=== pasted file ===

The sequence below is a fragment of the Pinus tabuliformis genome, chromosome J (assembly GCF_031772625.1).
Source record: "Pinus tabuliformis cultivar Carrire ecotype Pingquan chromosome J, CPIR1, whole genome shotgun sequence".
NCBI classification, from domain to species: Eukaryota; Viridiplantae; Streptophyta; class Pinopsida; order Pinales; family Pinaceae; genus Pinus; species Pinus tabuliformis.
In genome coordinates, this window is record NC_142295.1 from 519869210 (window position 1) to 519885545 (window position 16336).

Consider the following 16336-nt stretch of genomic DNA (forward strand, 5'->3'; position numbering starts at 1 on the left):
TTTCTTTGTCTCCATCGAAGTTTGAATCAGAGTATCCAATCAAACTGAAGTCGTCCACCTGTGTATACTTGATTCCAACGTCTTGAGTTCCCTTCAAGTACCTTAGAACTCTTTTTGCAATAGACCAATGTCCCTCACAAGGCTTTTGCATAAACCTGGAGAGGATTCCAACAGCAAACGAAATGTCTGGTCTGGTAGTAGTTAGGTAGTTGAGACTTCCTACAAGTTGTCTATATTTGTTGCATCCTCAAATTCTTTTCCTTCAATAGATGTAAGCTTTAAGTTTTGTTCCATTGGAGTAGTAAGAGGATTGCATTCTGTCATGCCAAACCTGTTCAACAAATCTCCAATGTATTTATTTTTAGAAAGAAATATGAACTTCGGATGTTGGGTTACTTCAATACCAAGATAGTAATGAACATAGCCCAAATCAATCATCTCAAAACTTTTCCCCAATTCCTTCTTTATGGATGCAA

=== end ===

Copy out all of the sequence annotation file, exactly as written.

The sequence below is a fragment of the Pinus tabuliformis genome, chromosome J (assembly GCF_031772625.1).
Source record: "Pinus tabuliformis cultivar Carrire ecotype Pingquan chromosome J, CPIR1, whole genome shotgun sequence".
NCBI classification, from domain to species: Eukaryota; Viridiplantae; Streptophyta; class Pinopsida; order Pinales; family Pinaceae; genus Pinus; species Pinus tabuliformis.
In genome coordinates, this window is record NC_142295.1 from 519869210 (window position 1) to 519885545 (window position 16336).

Consider the following 16336-nt stretch of genomic DNA (forward strand, 5'->3'; position numbering starts at 1 on the left):
TTTCTTTGTCTCCATCGAAGTTTGAATCAGAGTATCCAATCAAACTGAAGTCGTCCACCTGTGTATACTTGATTCCAACGTCTTGAGTTCCCTTCAAGTACCTTAGAACTCTTTTTGCAATAGACCAATGTCCCTCACAAGGCTTTTGCATAAACCTGGAGAGGATTCCAACAGCAAACGAAATGTCTGGTCTGGTAGTAGTTAGGTAGTTGAGACTTCCTACAAGTTGTCTATATTTGTTGCATCCTCAAATTCTTTTCCTTCAATAGATGTAAGCTTTAAGTTTTGTTCCATTGGAGTAGTAAGAGGATTGCATTCTGTCATGCCAAACCTGTTCAACAAATCTCCAATGTATTTATTTTTAGAAAGAAATATGAACTTCGGATGTTGGGTTACTTCAATACCAAGATAGTAATGAACATAGCCCAAATCAATCATCTCAAAACTTTTCCCCAATTCCTTCTTTATGGATGCAA